The Musandam Peninsula, named also “Arabian Norway”

The Musandam Peninsula, named also “Arabian Norway”

“- To be afraid?” сried Uncle Antifer. “To be afraid of the storm? Afraid of gusts?

"No, pirates who can be easily met in the Strait of Hormuz..."

Jules Verne, The Wonderful Adventures of Captain Antifer"

Jules Verne knew very well what he wrote about. The Strait of Hormuz, a 50 km wide “bottleneck” connecting the Persian Gulf with the Indian Ocean, had been the home of pirates for centuries. One of the main pirate ‘nests’ was on the Arabian side. Here, by some strange freak of nature, the Jabal Hajar mountain range goes into the strait, as if to block it, but in the titanic struggle with the sea, the mountains became exhausted and resigned, creating a bizarre labyrinth of winding bays and bays with steep shores. This place is called the Musandam Peninsula. But it has also another name - “Arabian Norway” - since the landscapes here are as amazingly beautiful as the Scandinavian skjer (sea cliffs).


Today, the Musandam Peninsula belongs to the Sultanate of Oman. It is a small enclave that is separated from the rest of Oman by a 70-km strip of the United Arab Emirates. By the beginning of the 20th century, piracy in these waters had been eradicated, and most pirates became smugglers. And after Oman has become a popular tourist destination in our days, the “salty dogs” of Musandam once again changed their occupation and became kubtans (captains) of small ships or boats used by tourists to enjoy the local exotic beautiful sceneries. A small local ship is called a dhow. As in old times, the dhows are built without drawings and using only four tools. Once, the Arabs were the first to use fore and aft (triangular) sails. The auxiliary mast, on which it was attached, was called a “mizzen” (a balancing one). This is how our European term - a mizzenmast - appeared. But you won’t see the sails today. No need to have the sails if a reliable UK-made or German-made diesel engine works in the ship’s hold.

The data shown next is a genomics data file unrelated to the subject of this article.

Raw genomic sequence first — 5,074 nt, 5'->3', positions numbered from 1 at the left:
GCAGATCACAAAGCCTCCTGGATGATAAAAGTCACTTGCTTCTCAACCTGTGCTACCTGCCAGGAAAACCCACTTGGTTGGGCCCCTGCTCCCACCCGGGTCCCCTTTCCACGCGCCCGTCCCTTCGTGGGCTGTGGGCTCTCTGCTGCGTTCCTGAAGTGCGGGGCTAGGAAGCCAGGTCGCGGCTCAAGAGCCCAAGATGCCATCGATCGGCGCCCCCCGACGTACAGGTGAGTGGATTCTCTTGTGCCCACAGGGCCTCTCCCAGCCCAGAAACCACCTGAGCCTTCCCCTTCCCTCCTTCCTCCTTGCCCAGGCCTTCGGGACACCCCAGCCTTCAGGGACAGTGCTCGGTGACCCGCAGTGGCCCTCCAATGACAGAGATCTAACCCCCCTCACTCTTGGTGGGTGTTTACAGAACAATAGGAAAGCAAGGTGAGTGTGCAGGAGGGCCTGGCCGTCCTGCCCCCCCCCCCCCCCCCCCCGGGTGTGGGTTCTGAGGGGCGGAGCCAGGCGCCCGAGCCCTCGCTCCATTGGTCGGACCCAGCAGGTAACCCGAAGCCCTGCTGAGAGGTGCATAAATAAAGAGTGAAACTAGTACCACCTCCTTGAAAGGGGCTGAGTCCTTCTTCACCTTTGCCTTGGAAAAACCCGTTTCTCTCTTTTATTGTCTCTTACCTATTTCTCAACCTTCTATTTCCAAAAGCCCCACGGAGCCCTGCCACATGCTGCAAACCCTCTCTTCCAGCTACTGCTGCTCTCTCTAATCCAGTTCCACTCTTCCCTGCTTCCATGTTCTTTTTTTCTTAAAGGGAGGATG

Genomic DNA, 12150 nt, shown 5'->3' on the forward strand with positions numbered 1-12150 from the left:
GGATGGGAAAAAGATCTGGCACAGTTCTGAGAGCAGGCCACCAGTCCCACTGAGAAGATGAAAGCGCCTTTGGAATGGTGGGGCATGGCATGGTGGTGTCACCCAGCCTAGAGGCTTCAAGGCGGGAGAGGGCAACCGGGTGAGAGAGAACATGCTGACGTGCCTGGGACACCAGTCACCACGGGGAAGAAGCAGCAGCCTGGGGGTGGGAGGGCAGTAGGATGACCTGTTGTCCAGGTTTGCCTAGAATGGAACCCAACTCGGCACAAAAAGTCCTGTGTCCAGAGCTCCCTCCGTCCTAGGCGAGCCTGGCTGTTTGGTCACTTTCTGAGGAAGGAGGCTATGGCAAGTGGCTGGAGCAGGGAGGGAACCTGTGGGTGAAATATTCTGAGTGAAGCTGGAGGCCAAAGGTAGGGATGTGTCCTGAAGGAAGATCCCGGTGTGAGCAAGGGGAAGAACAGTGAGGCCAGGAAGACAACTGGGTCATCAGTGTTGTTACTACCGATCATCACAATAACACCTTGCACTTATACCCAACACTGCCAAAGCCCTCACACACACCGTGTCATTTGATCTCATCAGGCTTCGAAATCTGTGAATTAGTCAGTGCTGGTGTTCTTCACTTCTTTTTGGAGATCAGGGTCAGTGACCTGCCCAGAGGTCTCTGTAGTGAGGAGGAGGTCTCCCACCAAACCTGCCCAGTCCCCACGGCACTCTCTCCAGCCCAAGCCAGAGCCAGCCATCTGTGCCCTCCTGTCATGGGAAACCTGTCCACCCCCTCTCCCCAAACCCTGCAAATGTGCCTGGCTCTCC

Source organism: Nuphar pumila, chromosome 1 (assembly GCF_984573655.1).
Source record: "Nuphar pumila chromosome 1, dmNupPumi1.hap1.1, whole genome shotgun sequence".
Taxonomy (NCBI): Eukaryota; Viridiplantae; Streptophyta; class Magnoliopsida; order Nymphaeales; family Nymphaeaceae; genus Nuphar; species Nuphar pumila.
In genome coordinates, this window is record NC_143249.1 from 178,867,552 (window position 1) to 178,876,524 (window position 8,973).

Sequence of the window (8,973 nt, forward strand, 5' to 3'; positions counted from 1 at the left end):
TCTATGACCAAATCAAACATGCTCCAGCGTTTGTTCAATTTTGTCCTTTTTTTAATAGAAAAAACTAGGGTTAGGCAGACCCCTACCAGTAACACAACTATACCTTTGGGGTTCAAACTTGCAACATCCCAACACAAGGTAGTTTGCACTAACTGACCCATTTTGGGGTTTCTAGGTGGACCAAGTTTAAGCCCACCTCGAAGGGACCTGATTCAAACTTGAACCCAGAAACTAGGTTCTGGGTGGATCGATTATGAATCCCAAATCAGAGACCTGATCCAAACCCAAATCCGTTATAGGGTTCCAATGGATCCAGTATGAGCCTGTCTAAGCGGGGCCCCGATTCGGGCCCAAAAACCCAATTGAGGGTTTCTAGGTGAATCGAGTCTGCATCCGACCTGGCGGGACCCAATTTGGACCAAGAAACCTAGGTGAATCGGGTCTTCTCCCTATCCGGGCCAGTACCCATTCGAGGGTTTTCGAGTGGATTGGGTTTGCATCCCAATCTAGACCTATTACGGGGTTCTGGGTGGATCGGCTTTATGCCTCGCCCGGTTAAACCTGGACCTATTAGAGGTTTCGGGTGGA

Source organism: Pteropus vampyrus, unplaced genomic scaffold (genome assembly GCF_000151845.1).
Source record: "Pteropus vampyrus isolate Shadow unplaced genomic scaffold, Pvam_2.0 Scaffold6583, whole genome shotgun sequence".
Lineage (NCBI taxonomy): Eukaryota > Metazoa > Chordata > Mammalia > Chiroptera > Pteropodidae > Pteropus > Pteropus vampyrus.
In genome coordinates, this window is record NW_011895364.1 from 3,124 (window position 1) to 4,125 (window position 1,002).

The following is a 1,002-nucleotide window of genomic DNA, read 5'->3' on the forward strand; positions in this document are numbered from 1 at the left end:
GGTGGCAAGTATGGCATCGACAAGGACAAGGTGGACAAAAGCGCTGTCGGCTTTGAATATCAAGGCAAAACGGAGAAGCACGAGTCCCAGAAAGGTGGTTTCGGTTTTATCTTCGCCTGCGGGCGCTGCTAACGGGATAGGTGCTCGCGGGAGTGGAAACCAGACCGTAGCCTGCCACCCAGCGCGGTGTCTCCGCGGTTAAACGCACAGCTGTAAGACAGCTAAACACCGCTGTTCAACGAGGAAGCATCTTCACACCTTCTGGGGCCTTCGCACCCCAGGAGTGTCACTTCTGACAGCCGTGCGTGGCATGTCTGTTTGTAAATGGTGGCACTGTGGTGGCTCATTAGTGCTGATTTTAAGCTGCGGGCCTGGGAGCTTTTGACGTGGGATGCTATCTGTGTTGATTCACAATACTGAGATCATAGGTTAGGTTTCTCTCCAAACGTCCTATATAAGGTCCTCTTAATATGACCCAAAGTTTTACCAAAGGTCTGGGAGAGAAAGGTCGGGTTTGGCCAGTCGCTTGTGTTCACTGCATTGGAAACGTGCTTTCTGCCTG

Dhow cruises through the labyrinths between the mountain cliffs are usually organized in the 20-km Khor Sham fjord. The journey (and this is indeed a real journey, which can sometimes remind you of the stories by Homer you read) begins in the Khasab port. In the morning, there is a crowd of fishing boats and also motor boats arriving from the other side of the Strait of Hormuz (from Iran) to get smuggled goods, such as Japanese electronics, English cigarettes, and others. The dhow cruise team consists of one or two persons: the captain (kubtan) and the steward. If there is no steward, his duties are performed by the kubtan.


The calm inner waters of Khor Sham were chosen by cormorans. The cormorans are not afraid of dhows and are reluctant to give way to them. When a dhow is very close to the cormorans, they dive. 


If you come across a fishing schooner along the way, you can have fresh tuna for lunch. The kubtan usually shouts something guttural and a fish flops on the dhow deck after flying in the air with a whooshing sound. 


All that remains is to watch the dolphins, which normally begin to rush around the dhow like mad. Soon, we arrived at the Telegraph Island, a place for some rest, swimming and lunch. Once, it actually housed a station to control the underwater cable connecting Karachi and London laid in 1865.

If it is high tide time, then on the way back, the ship can be rolling in rough weather. But don’t be afraid: the kubtan has a sure means of protecting his ship against misfortunes - that is a bag of salt suspended at the crossbar at the front of the ship! All the rest things - plush toys and a painted tuna tail - are there just for the beauty.


You can take a trip to the remote parts of the “Arabian Norway”, in one of which the rocks are adorned with the works of the distant ancestors of our civilization. This place is Taui, 3 km from the expressway running along the coast of the UAE. To the left of the road, there is a heap of stones (there are folds for birds and goats). On the ends facing the road, the images of animals and warriors are seen. If you climb up the scree slide, you can find other drawings, the petroglyphs as scientists call them. They say, that three thousand years ago, not only pirates lived here, but also painters.